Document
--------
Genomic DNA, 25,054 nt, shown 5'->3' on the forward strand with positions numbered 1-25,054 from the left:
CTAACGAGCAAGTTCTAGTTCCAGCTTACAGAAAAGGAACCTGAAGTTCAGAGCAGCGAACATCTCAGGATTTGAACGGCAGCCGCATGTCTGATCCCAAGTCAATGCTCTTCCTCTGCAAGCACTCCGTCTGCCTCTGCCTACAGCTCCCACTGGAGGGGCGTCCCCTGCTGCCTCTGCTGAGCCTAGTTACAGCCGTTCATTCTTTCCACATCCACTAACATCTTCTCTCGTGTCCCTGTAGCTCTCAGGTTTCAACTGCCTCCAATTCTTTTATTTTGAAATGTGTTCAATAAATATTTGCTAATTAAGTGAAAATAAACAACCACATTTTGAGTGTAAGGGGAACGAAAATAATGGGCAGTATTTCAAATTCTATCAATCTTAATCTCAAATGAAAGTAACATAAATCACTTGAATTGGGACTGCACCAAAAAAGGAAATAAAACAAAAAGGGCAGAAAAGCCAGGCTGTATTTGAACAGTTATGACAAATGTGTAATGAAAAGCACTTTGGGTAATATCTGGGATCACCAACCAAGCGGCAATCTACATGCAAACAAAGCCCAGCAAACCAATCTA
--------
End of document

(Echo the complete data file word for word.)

Genomic DNA, 25,054 nt, shown 5'->3' on the forward strand with positions numbered 1-25,054 from the left:
CTAACGAGCAAGTTCTAGTTCCAGCTTACAGAAAAGGAACCTGAAGTTCAGAGCAGCGAACATCTCAGGATTTGAACGGCAGCCGCATGTCTGATCCCAAGTCAATGCTCTTCCTCTGCAAGCACTCCGTCTGCCTCTGCCTACAGCTCCCACTGGAGGGGCGTCCCCTGCTGCCTCTGCTGAGCCTAGTTACAGCCGTTCATTCTTTCCACATCCACTAACATCTTCTCTCGTGTCCCTGTAGCTCTCAGGTTTCAACTGCCTCCAATTCTTTTATTTTGAAATGTGTTCAATAAATATTTGCTAATTAAGTGAAAATAAACAACCACATTTTGAGTGTAAGGGGAACGAAAATAATGGGCAGTATTTCAAATTCTATCAATCTTAATCTCAAATGAAAGTAACATAAATCACTTGAATTGGGACTGCACCAAAAAAGGAAATAAAACAAAAAGGGCAGAAAAGCCAGGCTGTATTTGAACAGTTATGACAAATGTGTAATGAAAAGCACTTTGGGTAATATCTGGGATCACCAACCAAGCGGCAATCTACATGCAAACAAAGCCCAGCAAACCAATCTA